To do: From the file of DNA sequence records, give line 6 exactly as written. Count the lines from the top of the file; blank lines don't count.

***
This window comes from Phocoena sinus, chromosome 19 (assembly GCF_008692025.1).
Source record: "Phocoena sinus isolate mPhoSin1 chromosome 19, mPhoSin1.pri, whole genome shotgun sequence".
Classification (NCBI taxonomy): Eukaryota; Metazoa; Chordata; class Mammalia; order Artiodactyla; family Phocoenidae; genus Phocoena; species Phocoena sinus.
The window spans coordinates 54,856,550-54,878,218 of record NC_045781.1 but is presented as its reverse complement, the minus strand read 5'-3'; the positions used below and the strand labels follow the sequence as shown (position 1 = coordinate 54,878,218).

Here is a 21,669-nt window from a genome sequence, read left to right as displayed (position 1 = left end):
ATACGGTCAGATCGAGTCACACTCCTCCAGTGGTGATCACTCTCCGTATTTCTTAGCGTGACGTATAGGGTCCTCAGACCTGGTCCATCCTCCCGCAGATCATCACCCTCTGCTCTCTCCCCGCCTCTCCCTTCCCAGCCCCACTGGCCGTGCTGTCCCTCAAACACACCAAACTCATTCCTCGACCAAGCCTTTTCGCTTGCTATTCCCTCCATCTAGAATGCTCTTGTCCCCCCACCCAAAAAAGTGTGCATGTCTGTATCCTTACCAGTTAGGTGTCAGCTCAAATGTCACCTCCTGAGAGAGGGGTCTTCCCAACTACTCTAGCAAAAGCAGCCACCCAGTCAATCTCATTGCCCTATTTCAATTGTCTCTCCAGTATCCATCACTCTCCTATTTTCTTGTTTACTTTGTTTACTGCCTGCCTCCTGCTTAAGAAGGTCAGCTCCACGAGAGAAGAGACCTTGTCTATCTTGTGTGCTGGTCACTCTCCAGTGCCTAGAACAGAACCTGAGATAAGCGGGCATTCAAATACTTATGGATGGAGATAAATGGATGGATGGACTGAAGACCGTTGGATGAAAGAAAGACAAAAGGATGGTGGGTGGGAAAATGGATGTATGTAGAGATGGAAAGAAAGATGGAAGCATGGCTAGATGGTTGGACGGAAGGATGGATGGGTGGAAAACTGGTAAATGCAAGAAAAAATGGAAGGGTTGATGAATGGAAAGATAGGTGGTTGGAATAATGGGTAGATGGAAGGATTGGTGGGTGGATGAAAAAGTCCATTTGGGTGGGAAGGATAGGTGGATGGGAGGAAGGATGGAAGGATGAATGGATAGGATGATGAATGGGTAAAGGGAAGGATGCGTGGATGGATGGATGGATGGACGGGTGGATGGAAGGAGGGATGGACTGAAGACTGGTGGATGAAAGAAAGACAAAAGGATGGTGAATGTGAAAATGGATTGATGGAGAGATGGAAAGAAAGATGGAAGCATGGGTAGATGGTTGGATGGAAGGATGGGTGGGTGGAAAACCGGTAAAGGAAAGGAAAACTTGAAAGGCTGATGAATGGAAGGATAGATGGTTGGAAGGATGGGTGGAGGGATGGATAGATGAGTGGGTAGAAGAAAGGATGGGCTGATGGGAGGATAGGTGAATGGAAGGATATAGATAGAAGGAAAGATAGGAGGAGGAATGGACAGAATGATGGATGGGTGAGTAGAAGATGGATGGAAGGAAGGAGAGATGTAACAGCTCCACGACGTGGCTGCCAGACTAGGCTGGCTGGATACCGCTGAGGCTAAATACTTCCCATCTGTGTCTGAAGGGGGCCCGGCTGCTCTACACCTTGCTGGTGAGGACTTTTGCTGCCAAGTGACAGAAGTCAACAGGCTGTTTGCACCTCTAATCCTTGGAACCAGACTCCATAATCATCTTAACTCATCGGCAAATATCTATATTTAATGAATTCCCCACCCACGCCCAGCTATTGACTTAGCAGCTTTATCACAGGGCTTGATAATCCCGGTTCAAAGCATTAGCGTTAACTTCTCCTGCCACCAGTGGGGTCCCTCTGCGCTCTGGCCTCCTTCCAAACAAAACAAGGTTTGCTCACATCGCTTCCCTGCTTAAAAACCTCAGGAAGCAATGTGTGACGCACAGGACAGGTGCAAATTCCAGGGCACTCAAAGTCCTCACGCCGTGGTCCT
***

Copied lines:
ATACGGTCAGATCGAGTCACACTCCTCCAGTGGTGATCACTCTCCGTATTTCTTAGCGTGACGTATAGGGTCCTCAGACCTGGTCCATCCTCCCGCAGATCATCACCCTCTGCTCTCTCCCCGCCTCTCCCTTCCCAGCCCCACTGGCCGTGCTGTCCCTCAAACACACCAAACTCATTCCTCGACCAAGCCTTTTCGCTTGCTATTCCCTCCATCTAGAATGCTCTTGTCCCCCCACCCAAAAAAGTGTGCATGTCTGTATCCTTACCAGTTAGGTGTCAGCTCAAATGTCACCTCCTGAGAGAGGGGTCTTCCCAACTACTCTAGCAAAAGCAGCCACCCAGTCAATCTCATTGCCCTATTTCAATTGTCTCTCCAGTATCCATCACTCTCCTATTTTCTTGTTTACTTTGTTTACTGCCTGCCTCCTGCTTAAGAAGGTCAGCTCCACGAGAGAAGAGACCTTGTCTATCTTGTGTGCTGGTCACTCTCCAGTGCCTAGAACAGAACCTGAGATAAGCGGGCATTCAAATACTTATGGATGGAGATAAATGGATGGATGGACTGAAGACCGTTGGATGAAAGAAAGACAAAAGGATGGTGGGTGGGAAAATGGATGTATGTAGAGATGGAAAGAAAGATGGAAGCATGGCTAGATGGTTGGACGGAAGGATGGATGGGTGGAAAACTGGTAAATGCAAGAAAAAATGGAAGGGTTGATGAATGGAAAGATAGGTGGTTGGAATAATGGGTAGATGGAAGGATTGGTGGGTGGATGAAAAAGTCCATTTGGGTGGGAAGGATAGGTGGATGGGAGGAAGGATGGAAGGATGAATGGATAGGATGATGAATGGGTAAAGGGAAGGATGCGTGGATGGATGGATGGATGGACGGGTGGATGGAAGGAGGGATGGACTGAAGACTGGTGGATGAAAGAAAGACAAAAGGATGGTGAATGTGAAAATGGATTGATGGAGAGATGGAAAGAAAGATGGAAGCATGGGTAGATGGTTGGATGGAAGGATGGGTGGGTGGAAAACCGGTAAAGGAAAGGAAAACTTGAAAGGCTGATGAATGGAAGGATAGATGGTTGGAAGGATGGGTGGAGGGATGGATAGATGAGTGGGTAGAAGAAAGGATGGGCTGATGGGAGGATAGGTGAATGGAAGGATATAGATAGAAGGAAAGATAGGAGGAGGAATGGACAGAATGATGGATGGGTGAGTAGAAGATGGATGGAAGGAAGGAGAGATGTAACAGCTCCACGACGTGGCTGCCAGACTAGGCTGGCTGGATACCGCTGAGGCTAAATACTTCCCATCTGTGTCTGAAGGGGGCCCGGCTGCTCTACACCTTGCTGGTGAGGACTTTTGCTGCCAAGTGACAGAAGTCAACAGGCTGTTTGCACCTCTAATCCTTGGAACCAGACTCCATAATCATCTTAACTCATCGGCAAATATCTATATTTAATGAATTCCCCACCCACGCCCAGCTATTGACTTAGCAGCTTTATCACAGGGCTTGATAATCCCGGTTCAAAGCATTAGCGTTAACTTCTCCTGCCACCAGTGGGGTCCCTCTGCGCTCTGGCCTCCTTCCAAACAAAACAAGGTTTGCTCACATCGCTTCCCTGCTTAAAAACCTCAGGAAGCAATGTGTGACGCACAGGACAGGTGCAAATTCCAGGGCACTCAAAGTCCTCACGCCGTGGTCCT